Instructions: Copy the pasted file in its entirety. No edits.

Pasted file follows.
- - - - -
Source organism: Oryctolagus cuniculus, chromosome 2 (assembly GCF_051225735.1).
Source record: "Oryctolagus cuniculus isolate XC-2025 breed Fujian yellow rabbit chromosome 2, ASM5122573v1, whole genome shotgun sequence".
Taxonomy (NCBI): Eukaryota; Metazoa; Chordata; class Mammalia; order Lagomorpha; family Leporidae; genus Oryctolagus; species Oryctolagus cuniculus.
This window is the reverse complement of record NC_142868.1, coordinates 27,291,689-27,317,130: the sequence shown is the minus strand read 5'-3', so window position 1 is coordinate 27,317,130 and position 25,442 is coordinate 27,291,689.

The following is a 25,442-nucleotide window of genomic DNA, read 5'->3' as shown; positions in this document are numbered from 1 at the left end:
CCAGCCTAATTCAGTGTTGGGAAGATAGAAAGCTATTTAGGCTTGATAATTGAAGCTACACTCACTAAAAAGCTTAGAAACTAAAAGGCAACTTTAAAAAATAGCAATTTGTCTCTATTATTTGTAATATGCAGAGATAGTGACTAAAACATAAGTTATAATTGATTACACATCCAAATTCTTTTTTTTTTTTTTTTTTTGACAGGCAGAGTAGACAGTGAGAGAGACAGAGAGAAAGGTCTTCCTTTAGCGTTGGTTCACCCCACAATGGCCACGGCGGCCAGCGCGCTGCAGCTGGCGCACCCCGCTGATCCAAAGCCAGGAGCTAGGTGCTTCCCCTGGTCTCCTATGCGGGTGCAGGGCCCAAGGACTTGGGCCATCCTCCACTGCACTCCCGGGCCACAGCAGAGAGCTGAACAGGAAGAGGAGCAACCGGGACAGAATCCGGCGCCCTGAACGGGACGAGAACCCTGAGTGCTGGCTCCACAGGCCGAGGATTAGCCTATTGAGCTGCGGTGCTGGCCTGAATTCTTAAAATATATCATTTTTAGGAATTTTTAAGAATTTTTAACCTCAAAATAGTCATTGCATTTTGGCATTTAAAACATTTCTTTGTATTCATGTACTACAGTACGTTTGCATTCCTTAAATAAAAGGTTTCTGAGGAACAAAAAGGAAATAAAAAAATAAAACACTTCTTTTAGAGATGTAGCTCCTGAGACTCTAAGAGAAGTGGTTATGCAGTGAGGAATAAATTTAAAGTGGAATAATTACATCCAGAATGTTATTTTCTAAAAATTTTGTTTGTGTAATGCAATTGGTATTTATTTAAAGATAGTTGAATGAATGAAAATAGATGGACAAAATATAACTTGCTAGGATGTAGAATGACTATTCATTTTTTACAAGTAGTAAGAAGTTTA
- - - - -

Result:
Source organism: Oryctolagus cuniculus, chromosome 2 (assembly GCF_051225735.1).
Source record: "Oryctolagus cuniculus isolate XC-2025 breed Fujian yellow rabbit chromosome 2, ASM5122573v1, whole genome shotgun sequence".
Taxonomy (NCBI): Eukaryota; Metazoa; Chordata; class Mammalia; order Lagomorpha; family Leporidae; genus Oryctolagus; species Oryctolagus cuniculus.
This window is the reverse complement of record NC_142868.1, coordinates 27,291,689-27,317,130: the sequence shown is the minus strand read 5'-3', so window position 1 is coordinate 27,317,130 and position 25,442 is coordinate 27,291,689.

The following is a 25,442-nucleotide window of genomic DNA, read 5'->3' as shown; positions in this document are numbered from 1 at the left end:
CCAGCCTAATTCAGTGTTGGGAAGATAGAAAGCTATTTAGGCTTGATAATTGAAGCTACACTCACTAAAAAGCTTAGAAACTAAAAGGCAACTTTAAAAAATAGCAATTTGTCTCTATTATTTGTAATATGCAGAGATAGTGACTAAAACATAAGTTATAATTGATTACACATCCAAATTCTTTTTTTTTTTTTTTTTTTGACAGGCAGAGTAGACAGTGAGAGAGACAGAGAGAAAGGTCTTCCTTTAGCGTTGGTTCACCCCACAATGGCCACGGCGGCCAGCGCGCTGCAGCTGGCGCACCCCGCTGATCCAAAGCCAGGAGCTAGGTGCTTCCCCTGGTCTCCTATGCGGGTGCAGGGCCCAAGGACTTGGGCCATCCTCCACTGCACTCCCGGGCCACAGCAGAGAGCTGAACAGGAAGAGGAGCAACCGGGACAGAATCCGGCGCCCTGAACGGGACGAGAACCCTGAGTGCTGGCTCCACAGGCCGAGGATTAGCCTATTGAGCTGCGGTGCTGGCCTGAATTCTTAAAATATATCATTTTTAGGAATTTTTAAGAATTTTTAACCTCAAAATAGTCATTGCATTTTGGCATTTAAAACATTTCTTTGTATTCATGTACTACAGTACGTTTGCATTCCTTAAATAAAAGGTTTCTGAGGAACAAAAAGGAAATAAAAAAATAAAACACTTCTTTTAGAGATGTAGCTCCTGAGACTCTAAGAGAAGTGGTTATGCAGTGAGGAATAAATTTAAAGTGGAATAATTACATCCAGAATGTTATTTTCTAAAAATTTTGTTTGTGTAATGCAATTGGTATTTATTTAAAGATAGTTGAATGAATGAAAATAGATGGACAAAATATAACTTGCTAGGATGTAGAATGACTATTCATTTTTTACAAGTAGTAAGAAGTTTA